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A town in southwest Virginia has the highest per capita opioid prescribing level in the country. New state prescribing rules could help change that.
MARTINSVILE, Va. — For most of the last decade, this once thriving city had the highest unemployment rate in Virginia. Its disability and poverty rates are consistently double the state average, and its population is aging.
In July, the former textile and furniture manufacturing mecca earned another dubious distinction. According to the U.S. Centers for Disease Control and Prevention, its drugstores dispense the highest volume of opioid painkillers per capita in the nation.
Using 2015 data from retail pharmacy receipts, the CDC for the first time reported the volume and potency of pain tablets sold in the nation’s drugstores and calculated per capita rates of morphine equivalent doses sold at the county level.
Martinsville drugstores came out on top, selling enough Vicodin, Percocet, OxyContin and other opioid painkillers to medicate every man, woman and child in the city for 136 days, nearly seven times the national average.
In 2015, Americans on average consumed the equivalent of 21 days of the average dose of morphine per person, three times the rate of opioid use in 1999, according to the CDC.
Martinsville’s health and law enforcement officials are convinced the CDC’s calculation of their city’s opioid consumption is inflated, mainly because people from nearby towns purchase pain medicine in Martinsville, which remains a major market hub for the largely rural region.
The city of 13,000 lies near the North Carolina border in Henry County, which has a population of about 50,000. Its one hospital and 10 primary care clinics serve many of the residents in the surrounding county.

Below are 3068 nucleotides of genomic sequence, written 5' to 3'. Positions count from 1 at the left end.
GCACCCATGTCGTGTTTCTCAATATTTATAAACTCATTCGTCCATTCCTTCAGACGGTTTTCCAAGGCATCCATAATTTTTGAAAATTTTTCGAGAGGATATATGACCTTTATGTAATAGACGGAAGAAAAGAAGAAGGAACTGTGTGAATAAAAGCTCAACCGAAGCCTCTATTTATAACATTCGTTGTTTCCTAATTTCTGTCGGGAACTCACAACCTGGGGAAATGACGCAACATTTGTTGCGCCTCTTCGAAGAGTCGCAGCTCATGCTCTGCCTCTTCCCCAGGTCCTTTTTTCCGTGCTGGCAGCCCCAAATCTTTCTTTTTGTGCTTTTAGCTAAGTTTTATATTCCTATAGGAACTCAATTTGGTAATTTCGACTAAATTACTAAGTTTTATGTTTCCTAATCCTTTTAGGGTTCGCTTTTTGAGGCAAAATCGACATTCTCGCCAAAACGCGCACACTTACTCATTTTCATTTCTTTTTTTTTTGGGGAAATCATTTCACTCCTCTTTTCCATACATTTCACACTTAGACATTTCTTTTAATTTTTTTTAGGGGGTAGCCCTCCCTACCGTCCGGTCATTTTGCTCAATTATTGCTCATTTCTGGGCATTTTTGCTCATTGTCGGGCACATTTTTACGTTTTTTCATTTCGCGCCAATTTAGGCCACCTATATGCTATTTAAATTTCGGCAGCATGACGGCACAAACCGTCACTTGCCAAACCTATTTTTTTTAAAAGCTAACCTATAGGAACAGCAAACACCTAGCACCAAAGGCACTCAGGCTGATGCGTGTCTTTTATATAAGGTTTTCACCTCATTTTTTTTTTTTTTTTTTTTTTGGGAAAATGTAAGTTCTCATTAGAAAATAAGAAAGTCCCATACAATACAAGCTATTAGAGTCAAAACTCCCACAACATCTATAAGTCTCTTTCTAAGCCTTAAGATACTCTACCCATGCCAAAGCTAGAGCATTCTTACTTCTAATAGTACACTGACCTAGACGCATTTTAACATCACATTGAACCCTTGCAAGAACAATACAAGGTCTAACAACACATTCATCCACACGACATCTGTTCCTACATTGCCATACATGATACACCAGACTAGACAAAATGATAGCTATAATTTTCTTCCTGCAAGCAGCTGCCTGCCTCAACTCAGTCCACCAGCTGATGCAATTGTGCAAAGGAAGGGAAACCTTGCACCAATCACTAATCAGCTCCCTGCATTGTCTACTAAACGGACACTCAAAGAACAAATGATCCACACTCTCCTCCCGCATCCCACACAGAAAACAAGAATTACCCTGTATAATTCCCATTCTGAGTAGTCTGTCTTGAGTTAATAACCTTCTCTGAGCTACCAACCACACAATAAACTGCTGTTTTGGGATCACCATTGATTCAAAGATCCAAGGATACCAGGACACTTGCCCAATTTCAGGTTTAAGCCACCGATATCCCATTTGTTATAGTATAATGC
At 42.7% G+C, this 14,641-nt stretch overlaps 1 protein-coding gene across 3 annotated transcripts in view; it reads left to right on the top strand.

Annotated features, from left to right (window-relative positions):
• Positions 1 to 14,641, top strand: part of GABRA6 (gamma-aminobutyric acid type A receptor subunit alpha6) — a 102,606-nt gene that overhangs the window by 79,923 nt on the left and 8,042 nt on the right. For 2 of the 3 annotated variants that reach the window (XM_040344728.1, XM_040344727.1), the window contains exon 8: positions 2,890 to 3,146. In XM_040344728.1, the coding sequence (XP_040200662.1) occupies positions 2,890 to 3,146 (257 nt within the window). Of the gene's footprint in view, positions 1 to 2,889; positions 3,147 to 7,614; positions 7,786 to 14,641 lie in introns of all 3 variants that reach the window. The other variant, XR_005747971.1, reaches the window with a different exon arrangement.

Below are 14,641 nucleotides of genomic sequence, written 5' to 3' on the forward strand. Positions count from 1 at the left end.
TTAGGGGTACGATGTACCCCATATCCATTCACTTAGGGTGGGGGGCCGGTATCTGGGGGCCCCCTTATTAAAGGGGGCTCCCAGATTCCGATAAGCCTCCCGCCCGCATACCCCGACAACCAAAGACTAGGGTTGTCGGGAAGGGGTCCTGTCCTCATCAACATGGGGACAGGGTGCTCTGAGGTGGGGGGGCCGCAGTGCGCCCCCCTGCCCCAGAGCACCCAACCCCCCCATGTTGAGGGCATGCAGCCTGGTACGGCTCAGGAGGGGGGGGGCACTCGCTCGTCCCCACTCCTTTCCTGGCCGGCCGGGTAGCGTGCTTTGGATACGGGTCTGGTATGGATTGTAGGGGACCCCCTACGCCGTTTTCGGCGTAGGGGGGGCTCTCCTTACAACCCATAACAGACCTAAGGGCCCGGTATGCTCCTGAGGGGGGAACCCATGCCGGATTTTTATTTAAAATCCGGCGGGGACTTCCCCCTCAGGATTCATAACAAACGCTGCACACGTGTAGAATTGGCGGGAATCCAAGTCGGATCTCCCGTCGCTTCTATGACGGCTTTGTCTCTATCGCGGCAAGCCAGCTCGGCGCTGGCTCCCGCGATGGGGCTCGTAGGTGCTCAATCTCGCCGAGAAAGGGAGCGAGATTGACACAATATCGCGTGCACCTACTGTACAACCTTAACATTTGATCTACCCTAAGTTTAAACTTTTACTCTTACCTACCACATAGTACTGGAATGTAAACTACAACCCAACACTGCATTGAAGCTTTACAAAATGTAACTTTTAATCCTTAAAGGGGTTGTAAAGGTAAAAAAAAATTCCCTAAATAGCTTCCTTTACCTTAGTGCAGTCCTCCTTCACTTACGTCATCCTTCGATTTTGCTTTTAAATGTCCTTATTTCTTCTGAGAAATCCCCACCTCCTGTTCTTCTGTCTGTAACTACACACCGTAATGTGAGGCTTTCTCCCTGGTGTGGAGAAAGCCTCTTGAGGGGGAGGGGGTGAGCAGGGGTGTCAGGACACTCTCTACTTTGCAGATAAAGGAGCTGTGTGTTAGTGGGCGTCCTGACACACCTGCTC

Because county residents and others from farther away, including North Carolina, tend to shop in Martinsville, the CDC’s pharmacy dispensing data don’t necessarily reflect how many opioids local doctors are prescribing or how many pills the town’s residents are ingesting, explained Dr. Jody Hershey, the city’s public health director.
Still, there’s no question Martinsville has a pill problem. Its rates of drug-related hospital admissions, overdose deaths and opioid-exposed newborns are also among the highest in the nation.
“Our opioid problem has been many years in the making,” Police Chief Eddie Cassady said. “And it’s going to take an ongoing, long-term effort to change it.”
Prescriptions Decline Nationally
In an opioid epidemic that is killing more than 140 Americans every day, the CDC’s county- and city-level data can help public health officials deploy resources where they are needed most, said Caleb Alexander, co-director of the Johns Hopkins Center for Drug Safety and Effectiveness.
Despite the sharp rise in drug overdose deaths in the last five years, fueled primarily by heroin and the even deadlier opioid fentanyl, the rate of prescribed opioid consumption has started to decline slightly. That could mean lower rates of heroin use, addiction and overdose deaths in the future. According to the National Institute on Drug Abuse, 86 percent of young injection drug users said they had abused prescription painkillers before using heroin.
According to the CDC, in 2015 nationwide use of opioid painkillers declined for the first time in decades, dropping 18 percent from 2010 levels.
“It’s a modest decline, but still significant,” Alexander said. “The crux is that to a large degree, the opioid epidemic has been driven by the volume of opioids prescribed, largely in primary care.”
For years, law enforcers have been cracking down on fraudulent physicians who run so-called pill mills that sell dangerously high doses and excessive numbers of pills to patients without sufficiently examining them. Florida, in particular, has had success at eradicating this type of illegal prescribing, Alexander said.
But more recently, much of the focus has been on ethical doctors and dentists who are simply following outmoded prescribing practices they learned in medical or dental school before the dangers of addiction to opioids were widely known.
Instead of giving patients a three- to seven-day supply of opioids for acute post-operative pain after a tooth extraction or cesarean section, for example, they routinely prescribe a 30-day supply or more, even though the pain from those procedures typically subsides within a week.